LLC Flow-Through: Everything You Need to Know
LLC flow-through is a business structure that passes the profits, losses, credits, and expenses to the owners of the company.3 min read
2. Types of Flow-Through Entities
Updated November 25, 2020:
LLC flow-through is a business structure that passes the profits, losses, credits, and expenses to the owners of the company. Flow-through entities are common businesses to help reduce taxes and avoid double-taxation, which is generally incurred by a C corporation.
In an LLC, or Limited Liability Company, the owners are taxed on their personal income tax returns; for that reason, the LLC doesn’t file corporate income taxes. Instead, the LLC will file an information tax return along with a K-1 statement, which will indicate how much of the profits/losses are to be reported on each member’s individual tax return.
Such entities are also referred to as pass-through entities; such entities include sole proprietorships, limited partnerships, general partnerships, limited liability partnership, trusts, and LLCs. Even the S corp is taxed as a flow-through entity. Essentially, the only business structure that isn’t taxed as a flow-through entity is the C corporation.
LLC Income Tax Overview
An LLC isn’t considered a separate tax entity from its owners. Don’t get this confused with the fact that the LLC is in fact considered a separate and distinct legal entity from its owners. Therefore, LLC owners can’t be held personally liable for the debts and obligations of the business. With that said, the LLC isn’t a separate tax entity. For this reason, the LLC operates as a flow-through entity.
There are many advantages to operating as a flow-through entity, including the following:
- Income is subject to being taxed only once
- Members can deduct business losses against their income
While a C corporation is subject to double-taxation, the LLC is not. Specifically, a C corporation must pay corporate income taxes on its profits (up to 35 percent). Thereafter, any profits that are paid to shareholders in the form of dividends are then taxed again on the shareholders’ personal tax returns (at a rate up to 23.8 percent). The LLC, however, is only subject to being taxed at the member’s personal income tax rate, depending on how much of the profits have to be paid by each member.
Another benefit of the flow-through entity is the fact that members can deduct business losses against their income, although there are some potential limitations in terms of passive losses.
C corporation losses can’t be used to deduct the income of any of the shareholders. Therefore, such business losses can only be deducted on the corporate income tax return. With that said, the C corp losses can potentially be carried back (for a period of two years) or forward (for a period of up to 20 years) against profits earned in previous or future years. To that extent, the tax benefit from such losses is delayed and could even be reduced in terms of the present monetary value of such loss. An example of this would be the fact that $5 in 2018 will have the same value as $5 in 2038.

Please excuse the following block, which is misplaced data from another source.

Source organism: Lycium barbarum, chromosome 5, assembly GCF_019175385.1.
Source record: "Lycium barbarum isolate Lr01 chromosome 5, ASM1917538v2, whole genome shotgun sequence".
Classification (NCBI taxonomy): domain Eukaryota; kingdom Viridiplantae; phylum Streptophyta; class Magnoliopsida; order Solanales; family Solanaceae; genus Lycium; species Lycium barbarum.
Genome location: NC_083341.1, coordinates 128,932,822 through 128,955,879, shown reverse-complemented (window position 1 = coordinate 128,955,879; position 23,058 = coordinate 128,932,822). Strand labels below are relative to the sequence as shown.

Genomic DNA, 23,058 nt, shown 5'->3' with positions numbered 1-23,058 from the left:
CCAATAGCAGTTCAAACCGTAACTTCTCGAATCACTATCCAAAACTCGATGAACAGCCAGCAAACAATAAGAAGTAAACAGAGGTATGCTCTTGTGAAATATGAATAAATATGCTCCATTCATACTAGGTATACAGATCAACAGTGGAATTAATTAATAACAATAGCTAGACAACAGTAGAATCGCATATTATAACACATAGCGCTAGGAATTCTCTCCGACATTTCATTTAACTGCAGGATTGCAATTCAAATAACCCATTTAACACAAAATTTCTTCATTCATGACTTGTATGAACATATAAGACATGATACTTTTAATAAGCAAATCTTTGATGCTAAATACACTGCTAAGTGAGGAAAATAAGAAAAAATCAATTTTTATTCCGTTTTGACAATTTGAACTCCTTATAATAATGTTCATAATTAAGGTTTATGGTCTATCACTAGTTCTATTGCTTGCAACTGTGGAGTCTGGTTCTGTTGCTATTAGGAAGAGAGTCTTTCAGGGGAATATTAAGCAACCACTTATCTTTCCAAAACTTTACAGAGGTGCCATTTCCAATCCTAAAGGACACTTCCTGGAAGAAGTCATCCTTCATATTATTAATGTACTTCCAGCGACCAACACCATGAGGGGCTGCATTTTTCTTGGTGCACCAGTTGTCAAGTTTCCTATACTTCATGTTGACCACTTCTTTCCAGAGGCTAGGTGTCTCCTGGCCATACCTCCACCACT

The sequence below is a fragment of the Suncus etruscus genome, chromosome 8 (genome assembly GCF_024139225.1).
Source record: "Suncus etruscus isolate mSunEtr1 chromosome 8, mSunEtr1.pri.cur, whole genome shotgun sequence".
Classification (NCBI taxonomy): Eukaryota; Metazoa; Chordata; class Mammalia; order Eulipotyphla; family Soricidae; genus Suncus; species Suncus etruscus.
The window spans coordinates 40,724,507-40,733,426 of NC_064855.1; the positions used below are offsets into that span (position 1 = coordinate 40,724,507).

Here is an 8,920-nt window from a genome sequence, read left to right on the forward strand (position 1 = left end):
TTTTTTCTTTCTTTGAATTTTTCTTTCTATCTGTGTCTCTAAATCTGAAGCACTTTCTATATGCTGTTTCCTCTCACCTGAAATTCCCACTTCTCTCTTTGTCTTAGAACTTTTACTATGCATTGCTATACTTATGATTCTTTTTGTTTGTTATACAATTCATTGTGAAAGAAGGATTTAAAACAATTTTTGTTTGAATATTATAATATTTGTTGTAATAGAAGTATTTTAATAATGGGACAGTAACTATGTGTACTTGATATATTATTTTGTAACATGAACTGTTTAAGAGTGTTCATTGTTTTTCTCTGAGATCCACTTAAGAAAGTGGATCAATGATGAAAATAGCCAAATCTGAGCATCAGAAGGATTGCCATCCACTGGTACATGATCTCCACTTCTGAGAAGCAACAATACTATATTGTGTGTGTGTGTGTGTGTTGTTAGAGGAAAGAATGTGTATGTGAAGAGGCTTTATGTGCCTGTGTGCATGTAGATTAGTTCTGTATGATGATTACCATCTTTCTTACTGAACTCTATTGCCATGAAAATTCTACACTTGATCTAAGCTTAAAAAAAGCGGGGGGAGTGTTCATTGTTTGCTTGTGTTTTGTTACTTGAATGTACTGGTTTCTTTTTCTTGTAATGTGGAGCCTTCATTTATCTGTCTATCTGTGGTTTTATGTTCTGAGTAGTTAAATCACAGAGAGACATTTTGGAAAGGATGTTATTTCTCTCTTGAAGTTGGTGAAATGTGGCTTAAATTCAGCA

Types of Flow-Through Entities
As previously mentioned, there are several types of flow-through entities, including the sole proprietorship, partnership, and LLC.
The sole proprietorship is a business owned and operated by one person. For that reason, this individual will report all profits and losses from the sole proprietorship on his or her individual tax return (Schedule C). Furthermore, all net income is subject to self-employment payroll taxes.
Partnerships file Form 1065, which is an informational tax return. It identifies how the profits are to be allocated on the partners’ tax return (to be reported on Schedule E).
S corporations also don’t file corporate income taxes. Instead, they file Form 1120S, which also indicates the percentage of profits to be reported on the shareholders’ personal tax returns.
Notably, S corporations can’t have more than 100 shareholders, all of whom must be either U.S. citizens or permanent residents. S corp shareholders can’t be other businesses; so all shareholders, must be individuals. With regard to all shareholders in the S corp, any shareholders who are also employees of the business must pay themselves a reasonable compensation, which is subject to personal income tax, along with Medicare and Social Security Tax. But such compensation isn’t subject to self-employment tax.
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